In the view of Schmidt and Simone, the function of a coordinating mechanism is to reduce the complexity of metawork and articulation work– to simplify the ways in which the parts of a system interact. An effective mechanism thus helps to rationalize the interaction of the coordinated tasks. I use the term rationalization here in the economist’s sense of doing more with the same resources, or the same work with less resources. This seemingly simple idea turns out to be fairly complex, because there are three kinds of rationalization, and sometimes they trade off against one another.
One kind of rationalization is segregating rationalization. This makes things independent of one another, removing the connections or contingencies among them wherever possible. Complex tasks are broken into multiple independent tasks. Similar things are grouped, and dissimilar things are segregated. Things are treated as unrelated members of a set, rather than as parts of a whole. Finally, relationships among things are treated as unary properties of their constituent units.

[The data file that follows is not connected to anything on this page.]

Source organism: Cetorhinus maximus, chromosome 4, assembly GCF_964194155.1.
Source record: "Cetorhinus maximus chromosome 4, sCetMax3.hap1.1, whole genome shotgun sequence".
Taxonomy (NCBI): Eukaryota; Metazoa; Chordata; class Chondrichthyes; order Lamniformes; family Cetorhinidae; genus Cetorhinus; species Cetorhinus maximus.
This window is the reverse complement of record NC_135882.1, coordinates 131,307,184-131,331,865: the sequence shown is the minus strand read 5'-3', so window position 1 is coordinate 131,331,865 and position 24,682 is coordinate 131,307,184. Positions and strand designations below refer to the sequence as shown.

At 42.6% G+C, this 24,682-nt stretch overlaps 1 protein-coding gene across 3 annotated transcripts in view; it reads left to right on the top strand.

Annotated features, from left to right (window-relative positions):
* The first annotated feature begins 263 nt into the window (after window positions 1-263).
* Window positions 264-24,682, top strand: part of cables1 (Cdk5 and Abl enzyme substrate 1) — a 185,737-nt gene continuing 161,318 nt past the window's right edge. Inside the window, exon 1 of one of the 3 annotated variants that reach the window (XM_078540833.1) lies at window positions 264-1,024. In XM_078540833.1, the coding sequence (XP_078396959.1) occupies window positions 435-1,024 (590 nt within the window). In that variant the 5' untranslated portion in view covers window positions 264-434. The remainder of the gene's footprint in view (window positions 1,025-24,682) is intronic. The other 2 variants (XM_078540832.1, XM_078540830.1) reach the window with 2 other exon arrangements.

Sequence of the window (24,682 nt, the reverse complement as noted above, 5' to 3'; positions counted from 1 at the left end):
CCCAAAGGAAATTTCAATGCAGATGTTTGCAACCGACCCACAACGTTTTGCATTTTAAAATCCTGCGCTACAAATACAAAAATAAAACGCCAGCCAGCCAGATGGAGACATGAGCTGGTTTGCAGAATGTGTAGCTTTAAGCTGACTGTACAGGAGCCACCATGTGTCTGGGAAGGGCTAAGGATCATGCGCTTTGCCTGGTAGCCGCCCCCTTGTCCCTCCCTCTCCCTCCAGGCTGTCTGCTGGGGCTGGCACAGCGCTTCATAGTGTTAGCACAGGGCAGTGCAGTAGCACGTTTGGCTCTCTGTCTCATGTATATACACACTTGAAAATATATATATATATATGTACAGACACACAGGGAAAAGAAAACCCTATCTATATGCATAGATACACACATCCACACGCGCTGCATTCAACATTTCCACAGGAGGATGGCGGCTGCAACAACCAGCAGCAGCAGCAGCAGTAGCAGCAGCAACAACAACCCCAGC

The second kind of rationalization is standardizing rationalization. This makes the connections and relationships among things uniform. Standardization substitutes repetitive similarities for unique or diverse activities, materials, tools, and situations. In doing so, it makes dealing with them cheaper, more convenient, and more reliable.
The third kind of rationalization is coordinating rationalization. This works by fine- tuning and refining relationships so that they are particularly well-suited to their situation. Within a given activity, tasks are made more responsive to one another by removing everything that does not contribute directly to smooth functioning, and by strengthening everything that does. Frequently (but not necessarily) it means taking advantage of specialized local circumstances or knowledge in order to create specialized local short-cuts.
All three ways of rationalizing work by simplifying relationships: by removing them, homogenizing them, or refining and specializing them. All three ways of rationalizing make activities more efficient; more gets done with the same resources, or it takes fewer resources to accomplish a given task.
Elihu Gerson, Reach, Bracket, and the Limit of Rationalized Coordination: Some Challenges for CSCW (2004)